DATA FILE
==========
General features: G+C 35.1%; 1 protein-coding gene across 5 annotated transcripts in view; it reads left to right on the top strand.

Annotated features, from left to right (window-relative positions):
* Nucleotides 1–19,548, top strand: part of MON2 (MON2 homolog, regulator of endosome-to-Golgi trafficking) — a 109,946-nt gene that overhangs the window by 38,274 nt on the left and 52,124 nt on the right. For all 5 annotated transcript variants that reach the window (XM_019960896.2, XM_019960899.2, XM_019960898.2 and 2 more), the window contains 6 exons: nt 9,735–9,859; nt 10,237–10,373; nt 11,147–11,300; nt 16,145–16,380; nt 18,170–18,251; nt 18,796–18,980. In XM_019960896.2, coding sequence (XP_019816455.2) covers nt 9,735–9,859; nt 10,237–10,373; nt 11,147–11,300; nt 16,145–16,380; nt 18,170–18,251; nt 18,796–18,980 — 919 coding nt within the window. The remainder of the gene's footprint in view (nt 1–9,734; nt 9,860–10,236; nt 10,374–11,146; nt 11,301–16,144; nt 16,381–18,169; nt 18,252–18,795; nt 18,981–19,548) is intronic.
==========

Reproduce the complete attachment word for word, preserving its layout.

General features: G+C 35.1%; 1 protein-coding gene across 5 annotated transcripts in view; it reads left to right on the top strand.

Annotated features, from left to right (window-relative positions):
* Nucleotides 1–19,548, top strand: part of MON2 (MON2 homolog, regulator of endosome-to-Golgi trafficking) — a 109,946-nt gene that overhangs the window by 38,274 nt on the left and 52,124 nt on the right. For all 5 annotated transcript variants that reach the window (XM_019960896.2, XM_019960899.2, XM_019960898.2 and 2 more), the window contains 6 exons: nt 9,735–9,859; nt 10,237–10,373; nt 11,147–11,300; nt 16,145–16,380; nt 18,170–18,251; nt 18,796–18,980. In XM_019960896.2, coding sequence (XP_019816455.2) covers nt 9,735–9,859; nt 10,237–10,373; nt 11,147–11,300; nt 16,145–16,380; nt 18,170–18,251; nt 18,796–18,980 — 919 coding nt within the window. The remainder of the gene's footprint in view (nt 1–9,734; nt 9,860–10,236; nt 10,374–11,146; nt 11,301–16,144; nt 16,381–18,169; nt 18,252–18,795; nt 18,981–19,548) is intronic.